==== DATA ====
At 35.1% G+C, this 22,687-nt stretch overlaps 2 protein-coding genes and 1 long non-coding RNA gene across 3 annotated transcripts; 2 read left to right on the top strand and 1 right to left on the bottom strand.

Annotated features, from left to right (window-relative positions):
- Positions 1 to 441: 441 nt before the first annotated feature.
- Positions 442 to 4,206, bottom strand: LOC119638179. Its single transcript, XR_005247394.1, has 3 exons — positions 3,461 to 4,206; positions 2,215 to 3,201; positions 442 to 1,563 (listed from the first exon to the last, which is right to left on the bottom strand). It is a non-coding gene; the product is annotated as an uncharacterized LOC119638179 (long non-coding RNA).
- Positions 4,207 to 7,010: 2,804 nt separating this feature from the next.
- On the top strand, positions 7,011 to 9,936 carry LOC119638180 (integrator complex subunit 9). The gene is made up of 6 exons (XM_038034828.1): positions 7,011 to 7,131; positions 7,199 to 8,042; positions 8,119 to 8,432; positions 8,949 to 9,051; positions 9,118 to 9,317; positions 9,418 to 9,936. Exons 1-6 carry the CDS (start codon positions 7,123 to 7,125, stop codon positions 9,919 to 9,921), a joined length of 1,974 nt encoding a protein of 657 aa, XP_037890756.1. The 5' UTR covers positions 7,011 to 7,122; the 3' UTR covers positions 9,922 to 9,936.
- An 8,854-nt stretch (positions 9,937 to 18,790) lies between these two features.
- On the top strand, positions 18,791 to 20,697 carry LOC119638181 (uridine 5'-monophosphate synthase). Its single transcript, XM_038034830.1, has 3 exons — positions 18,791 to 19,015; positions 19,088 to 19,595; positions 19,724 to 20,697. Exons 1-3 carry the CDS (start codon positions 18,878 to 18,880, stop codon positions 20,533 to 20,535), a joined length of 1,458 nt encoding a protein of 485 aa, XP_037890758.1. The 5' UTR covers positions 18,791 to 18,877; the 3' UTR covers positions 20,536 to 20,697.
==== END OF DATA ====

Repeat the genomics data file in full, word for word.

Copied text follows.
At 35.1% G+C, this 22,687-nt stretch overlaps 2 protein-coding genes and 1 long non-coding RNA gene across 3 annotated transcripts; 2 read left to right on the top strand and 1 right to left on the bottom strand.

Annotated features, from left to right (window-relative positions):
- Positions 1 to 441: 441 nt before the first annotated feature.
- Positions 442 to 4,206, bottom strand: LOC119638179. Its single transcript, XR_005247394.1, has 3 exons — positions 3,461 to 4,206; positions 2,215 to 3,201; positions 442 to 1,563 (listed from the first exon to the last, which is right to left on the bottom strand). It is a non-coding gene; the product is annotated as an uncharacterized LOC119638179 (long non-coding RNA).
- Positions 4,207 to 7,010: 2,804 nt separating this feature from the next.
- On the top strand, positions 7,011 to 9,936 carry LOC119638180 (integrator complex subunit 9). The gene is made up of 6 exons (XM_038034828.1): positions 7,011 to 7,131; positions 7,199 to 8,042; positions 8,119 to 8,432; positions 8,949 to 9,051; positions 9,118 to 9,317; positions 9,418 to 9,936. Exons 1-6 carry the CDS (start codon positions 7,123 to 7,125, stop codon positions 9,919 to 9,921), a joined length of 1,974 nt encoding a protein of 657 aa, XP_037890756.1. The 5' UTR covers positions 7,011 to 7,122; the 3' UTR covers positions 9,922 to 9,936.
- An 8,854-nt stretch (positions 9,937 to 18,790) lies between these two features.
- On the top strand, positions 18,791 to 20,697 carry LOC119638181 (uridine 5'-monophosphate synthase). Its single transcript, XM_038034830.1, has 3 exons — positions 18,791 to 19,015; positions 19,088 to 19,595; positions 19,724 to 20,697. Exons 1-3 carry the CDS (start codon positions 18,878 to 18,880, stop codon positions 20,533 to 20,535), a joined length of 1,458 nt encoding a protein of 485 aa, XP_037890758.1. The 5' UTR covers positions 18,791 to 18,877; the 3' UTR covers positions 20,536 to 20,697.